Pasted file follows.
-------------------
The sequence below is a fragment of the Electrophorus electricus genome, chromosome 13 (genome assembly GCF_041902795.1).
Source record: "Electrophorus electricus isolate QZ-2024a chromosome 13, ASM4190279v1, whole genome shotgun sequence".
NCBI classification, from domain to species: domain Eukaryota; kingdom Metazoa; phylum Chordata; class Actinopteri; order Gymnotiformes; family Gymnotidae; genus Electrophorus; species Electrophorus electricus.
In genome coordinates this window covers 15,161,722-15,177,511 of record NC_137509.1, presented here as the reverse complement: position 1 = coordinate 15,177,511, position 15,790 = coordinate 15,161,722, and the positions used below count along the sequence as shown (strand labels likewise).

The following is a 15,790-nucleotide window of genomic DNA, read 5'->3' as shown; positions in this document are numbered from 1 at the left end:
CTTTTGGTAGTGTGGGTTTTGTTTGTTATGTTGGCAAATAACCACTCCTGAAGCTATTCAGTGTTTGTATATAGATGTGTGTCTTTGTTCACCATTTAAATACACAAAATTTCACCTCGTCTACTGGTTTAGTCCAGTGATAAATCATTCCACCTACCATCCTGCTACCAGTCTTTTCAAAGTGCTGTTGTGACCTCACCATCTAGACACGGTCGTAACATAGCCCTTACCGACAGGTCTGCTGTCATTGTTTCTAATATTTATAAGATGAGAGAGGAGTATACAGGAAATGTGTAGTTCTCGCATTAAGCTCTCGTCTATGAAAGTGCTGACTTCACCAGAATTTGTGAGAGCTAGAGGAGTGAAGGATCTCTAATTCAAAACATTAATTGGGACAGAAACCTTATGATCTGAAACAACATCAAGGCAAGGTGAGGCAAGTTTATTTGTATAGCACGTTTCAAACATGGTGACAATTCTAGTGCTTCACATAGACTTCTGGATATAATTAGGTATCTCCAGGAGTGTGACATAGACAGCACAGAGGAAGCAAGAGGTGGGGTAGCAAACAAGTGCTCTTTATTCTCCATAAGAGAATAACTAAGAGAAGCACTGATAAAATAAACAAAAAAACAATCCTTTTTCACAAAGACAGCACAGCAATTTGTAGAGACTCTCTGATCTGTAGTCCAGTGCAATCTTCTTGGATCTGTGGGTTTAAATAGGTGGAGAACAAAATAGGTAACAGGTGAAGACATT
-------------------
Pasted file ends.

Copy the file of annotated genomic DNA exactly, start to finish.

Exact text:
The sequence below is a fragment of the Electrophorus electricus genome, chromosome 13 (genome assembly GCF_041902795.1).
Source record: "Electrophorus electricus isolate QZ-2024a chromosome 13, ASM4190279v1, whole genome shotgun sequence".
NCBI classification, from domain to species: domain Eukaryota; kingdom Metazoa; phylum Chordata; class Actinopteri; order Gymnotiformes; family Gymnotidae; genus Electrophorus; species Electrophorus electricus.
In genome coordinates this window covers 15,161,722-15,177,511 of record NC_137509.1, presented here as the reverse complement: position 1 = coordinate 15,177,511, position 15,790 = coordinate 15,161,722, and the positions used below count along the sequence as shown (strand labels likewise).

The following is a 15,790-nucleotide window of genomic DNA, read 5'->3' as shown; positions in this document are numbered from 1 at the left end:
CTTTTGGTAGTGTGGGTTTTGTTTGTTATGTTGGCAAATAACCACTCCTGAAGCTATTCAGTGTTTGTATATAGATGTGTGTCTTTGTTCACCATTTAAATACACAAAATTTCACCTCGTCTACTGGTTTAGTCCAGTGATAAATCATTCCACCTACCATCCTGCTACCAGTCTTTTCAAAGTGCTGTTGTGACCTCACCATCTAGACACGGTCGTAACATAGCCCTTACCGACAGGTCTGCTGTCATTGTTTCTAATATTTATAAGATGAGAGAGGAGTATACAGGAAATGTGTAGTTCTCGCATTAAGCTCTCGTCTATGAAAGTGCTGACTTCACCAGAATTTGTGAGAGCTAGAGGAGTGAAGGATCTCTAATTCAAAACATTAATTGGGACAGAAACCTTATGATCTGAAACAACATCAAGGCAAGGTGAGGCAAGTTTATTTGTATAGCACGTTTCAAACATGGTGACAATTCTAGTGCTTCACATAGACTTCTGGATATAATTAGGTATCTCCAGGAGTGTGACATAGACAGCACAGAGGAAGCAAGAGGTGGGGTAGCAAACAAGTGCTCTTTATTCTCCATAAGAGAATAACTAAGAGAAGCACTGATAAAATAAACAAAAAAACAATCCTTTTTCACAAAGACAGCACAGCAATTTGTAGAGACTCTCTGATCTGTAGTCCAGTGCAATCTTCTTGGATCTGTGGGTTTAAATAGGTGGAGAACAAAATAGGTAACAGGTGAAGACATT